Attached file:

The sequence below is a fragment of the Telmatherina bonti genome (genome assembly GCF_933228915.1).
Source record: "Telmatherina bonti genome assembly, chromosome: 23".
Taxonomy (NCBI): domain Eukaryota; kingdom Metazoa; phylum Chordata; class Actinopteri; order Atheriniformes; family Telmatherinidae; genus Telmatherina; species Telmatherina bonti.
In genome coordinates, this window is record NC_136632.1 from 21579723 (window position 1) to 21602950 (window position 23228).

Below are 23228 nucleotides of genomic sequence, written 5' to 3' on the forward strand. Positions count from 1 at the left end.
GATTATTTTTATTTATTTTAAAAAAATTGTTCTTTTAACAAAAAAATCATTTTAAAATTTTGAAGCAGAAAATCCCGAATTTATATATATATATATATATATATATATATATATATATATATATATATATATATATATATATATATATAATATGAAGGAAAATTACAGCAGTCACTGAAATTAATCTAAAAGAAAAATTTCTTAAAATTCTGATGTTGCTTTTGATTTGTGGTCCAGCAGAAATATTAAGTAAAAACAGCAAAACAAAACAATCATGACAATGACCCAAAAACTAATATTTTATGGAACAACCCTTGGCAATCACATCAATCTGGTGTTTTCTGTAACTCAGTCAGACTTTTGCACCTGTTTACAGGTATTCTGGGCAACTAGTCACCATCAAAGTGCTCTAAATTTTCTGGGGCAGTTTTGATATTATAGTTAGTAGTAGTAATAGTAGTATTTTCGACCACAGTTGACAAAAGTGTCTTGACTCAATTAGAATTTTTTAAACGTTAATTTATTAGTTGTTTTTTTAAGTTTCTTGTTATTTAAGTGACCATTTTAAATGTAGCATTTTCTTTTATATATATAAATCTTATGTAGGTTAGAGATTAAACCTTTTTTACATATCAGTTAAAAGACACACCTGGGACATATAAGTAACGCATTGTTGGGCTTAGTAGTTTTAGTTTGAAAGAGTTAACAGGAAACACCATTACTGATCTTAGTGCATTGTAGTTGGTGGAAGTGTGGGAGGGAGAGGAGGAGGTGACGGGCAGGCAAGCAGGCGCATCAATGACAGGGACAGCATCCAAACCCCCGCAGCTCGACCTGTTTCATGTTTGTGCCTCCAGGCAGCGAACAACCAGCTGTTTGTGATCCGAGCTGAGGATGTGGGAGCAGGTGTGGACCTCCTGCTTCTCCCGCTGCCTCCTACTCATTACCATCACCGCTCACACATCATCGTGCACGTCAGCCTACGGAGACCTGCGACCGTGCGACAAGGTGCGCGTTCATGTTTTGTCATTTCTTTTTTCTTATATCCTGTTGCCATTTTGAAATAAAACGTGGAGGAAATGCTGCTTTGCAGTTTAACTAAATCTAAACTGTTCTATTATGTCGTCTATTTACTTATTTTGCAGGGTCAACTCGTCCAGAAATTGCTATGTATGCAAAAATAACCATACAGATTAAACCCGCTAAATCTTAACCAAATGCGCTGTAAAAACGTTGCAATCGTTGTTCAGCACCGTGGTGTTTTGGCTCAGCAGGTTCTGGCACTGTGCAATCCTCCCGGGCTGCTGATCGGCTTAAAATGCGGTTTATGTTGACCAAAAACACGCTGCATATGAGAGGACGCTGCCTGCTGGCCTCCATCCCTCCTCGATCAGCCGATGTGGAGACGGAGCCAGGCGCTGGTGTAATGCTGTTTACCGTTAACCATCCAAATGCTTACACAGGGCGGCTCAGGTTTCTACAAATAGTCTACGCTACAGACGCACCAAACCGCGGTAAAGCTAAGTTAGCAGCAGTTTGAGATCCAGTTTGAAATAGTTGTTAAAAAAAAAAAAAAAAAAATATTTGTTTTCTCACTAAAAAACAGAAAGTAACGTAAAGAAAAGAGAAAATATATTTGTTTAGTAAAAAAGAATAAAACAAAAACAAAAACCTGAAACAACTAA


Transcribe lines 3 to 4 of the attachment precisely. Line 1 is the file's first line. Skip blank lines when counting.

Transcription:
Taxonomy (NCBI): domain Eukaryota; kingdom Metazoa; phylum Chordata; class Actinopteri; order Atheriniformes; family Telmatherinidae; genus Telmatherina; species Telmatherina bonti.
In genome coordinates, this window is record NC_136632.1 from 21579723 (window position 1) to 21602950 (window position 23228).